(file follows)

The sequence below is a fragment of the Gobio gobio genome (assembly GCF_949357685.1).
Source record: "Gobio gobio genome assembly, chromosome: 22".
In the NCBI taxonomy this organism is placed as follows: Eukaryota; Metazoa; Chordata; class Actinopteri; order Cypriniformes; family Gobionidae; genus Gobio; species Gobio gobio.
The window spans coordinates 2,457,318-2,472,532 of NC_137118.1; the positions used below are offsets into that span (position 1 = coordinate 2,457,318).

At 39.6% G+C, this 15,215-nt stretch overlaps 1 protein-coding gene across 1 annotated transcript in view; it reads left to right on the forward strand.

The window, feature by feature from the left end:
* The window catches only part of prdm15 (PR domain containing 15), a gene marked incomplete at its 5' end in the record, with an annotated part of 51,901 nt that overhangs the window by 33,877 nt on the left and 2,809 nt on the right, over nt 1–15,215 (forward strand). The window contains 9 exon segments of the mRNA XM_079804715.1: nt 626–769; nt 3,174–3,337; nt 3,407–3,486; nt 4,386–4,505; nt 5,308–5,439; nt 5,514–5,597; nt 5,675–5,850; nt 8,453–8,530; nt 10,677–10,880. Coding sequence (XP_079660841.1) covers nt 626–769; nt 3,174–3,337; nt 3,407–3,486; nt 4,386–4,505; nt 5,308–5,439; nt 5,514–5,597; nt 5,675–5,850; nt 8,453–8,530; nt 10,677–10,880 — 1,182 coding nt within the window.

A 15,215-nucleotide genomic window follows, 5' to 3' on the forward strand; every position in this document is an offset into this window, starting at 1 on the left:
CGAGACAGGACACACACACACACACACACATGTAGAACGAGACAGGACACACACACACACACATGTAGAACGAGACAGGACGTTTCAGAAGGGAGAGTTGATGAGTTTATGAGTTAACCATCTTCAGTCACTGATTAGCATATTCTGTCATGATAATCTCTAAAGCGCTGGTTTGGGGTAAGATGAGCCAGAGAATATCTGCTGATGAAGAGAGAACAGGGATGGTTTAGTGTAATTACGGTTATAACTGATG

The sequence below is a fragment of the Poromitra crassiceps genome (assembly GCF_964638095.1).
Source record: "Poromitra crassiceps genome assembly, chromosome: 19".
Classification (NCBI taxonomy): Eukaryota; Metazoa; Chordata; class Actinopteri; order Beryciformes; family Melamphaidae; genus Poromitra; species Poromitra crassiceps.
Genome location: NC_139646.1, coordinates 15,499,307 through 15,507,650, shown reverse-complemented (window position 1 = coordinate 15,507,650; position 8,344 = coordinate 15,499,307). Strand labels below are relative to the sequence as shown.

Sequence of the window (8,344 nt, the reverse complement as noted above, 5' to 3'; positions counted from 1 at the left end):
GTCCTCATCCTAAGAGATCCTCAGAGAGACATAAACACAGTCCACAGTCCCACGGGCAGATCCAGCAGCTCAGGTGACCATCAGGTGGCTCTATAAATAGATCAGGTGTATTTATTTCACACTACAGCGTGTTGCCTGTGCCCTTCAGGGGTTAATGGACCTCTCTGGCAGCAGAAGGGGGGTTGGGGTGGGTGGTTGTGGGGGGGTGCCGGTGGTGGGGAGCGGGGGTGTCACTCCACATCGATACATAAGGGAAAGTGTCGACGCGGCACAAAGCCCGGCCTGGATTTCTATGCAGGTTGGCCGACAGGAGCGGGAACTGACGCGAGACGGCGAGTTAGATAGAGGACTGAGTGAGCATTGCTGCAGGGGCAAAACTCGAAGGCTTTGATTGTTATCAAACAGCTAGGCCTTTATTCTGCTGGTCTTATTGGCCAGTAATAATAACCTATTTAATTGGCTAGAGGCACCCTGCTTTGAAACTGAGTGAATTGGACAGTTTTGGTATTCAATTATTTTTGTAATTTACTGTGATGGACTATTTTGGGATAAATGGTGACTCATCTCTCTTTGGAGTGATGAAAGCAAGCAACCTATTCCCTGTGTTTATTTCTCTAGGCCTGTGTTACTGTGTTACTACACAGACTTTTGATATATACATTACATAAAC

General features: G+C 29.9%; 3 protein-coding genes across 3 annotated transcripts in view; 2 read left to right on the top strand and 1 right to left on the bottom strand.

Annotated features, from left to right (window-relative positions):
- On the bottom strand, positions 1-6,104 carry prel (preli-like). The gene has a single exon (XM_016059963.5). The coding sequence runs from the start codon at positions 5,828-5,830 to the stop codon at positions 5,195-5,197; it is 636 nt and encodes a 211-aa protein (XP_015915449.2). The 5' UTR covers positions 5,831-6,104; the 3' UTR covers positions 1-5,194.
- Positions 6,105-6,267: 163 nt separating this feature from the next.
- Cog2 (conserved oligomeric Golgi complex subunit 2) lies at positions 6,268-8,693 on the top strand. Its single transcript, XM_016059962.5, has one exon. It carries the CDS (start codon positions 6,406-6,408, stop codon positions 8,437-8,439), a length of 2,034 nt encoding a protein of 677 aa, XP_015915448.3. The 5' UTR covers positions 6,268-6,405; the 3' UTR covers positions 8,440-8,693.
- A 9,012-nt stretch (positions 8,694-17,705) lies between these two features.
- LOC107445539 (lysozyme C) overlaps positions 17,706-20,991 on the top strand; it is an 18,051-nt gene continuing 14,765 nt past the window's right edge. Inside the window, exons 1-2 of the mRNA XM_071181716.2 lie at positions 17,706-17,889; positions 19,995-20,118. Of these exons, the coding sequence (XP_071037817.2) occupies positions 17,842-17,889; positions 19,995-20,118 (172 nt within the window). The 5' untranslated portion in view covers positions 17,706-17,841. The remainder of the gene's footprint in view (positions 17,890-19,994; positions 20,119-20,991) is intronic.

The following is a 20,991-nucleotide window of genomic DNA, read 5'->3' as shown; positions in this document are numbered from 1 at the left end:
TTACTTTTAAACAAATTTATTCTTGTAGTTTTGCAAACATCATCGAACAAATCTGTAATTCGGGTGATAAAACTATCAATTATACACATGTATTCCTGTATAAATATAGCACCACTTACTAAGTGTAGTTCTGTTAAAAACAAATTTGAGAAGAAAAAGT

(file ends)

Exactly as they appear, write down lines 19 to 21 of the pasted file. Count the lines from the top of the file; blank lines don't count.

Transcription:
- Positions 6,105-6,267: 163 nt separating this feature from the next.
- Cog2 (conserved oligomeric Golgi complex subunit 2) lies at positions 6,268-8,693 on the top strand. Its single transcript, XM_016059962.5, has one exon. It carries the CDS (start codon positions 6,406-6,408, stop codon positions 8,437-8,439), a length of 2,034 nt encoding a protein of 677 aa, XP_015915448.3. The 5' UTR covers positions 6,268-6,405; the 3' UTR covers positions 8,440-8,693.
- A 9,012-nt stretch (positions 8,694-17,705) lies between these two features.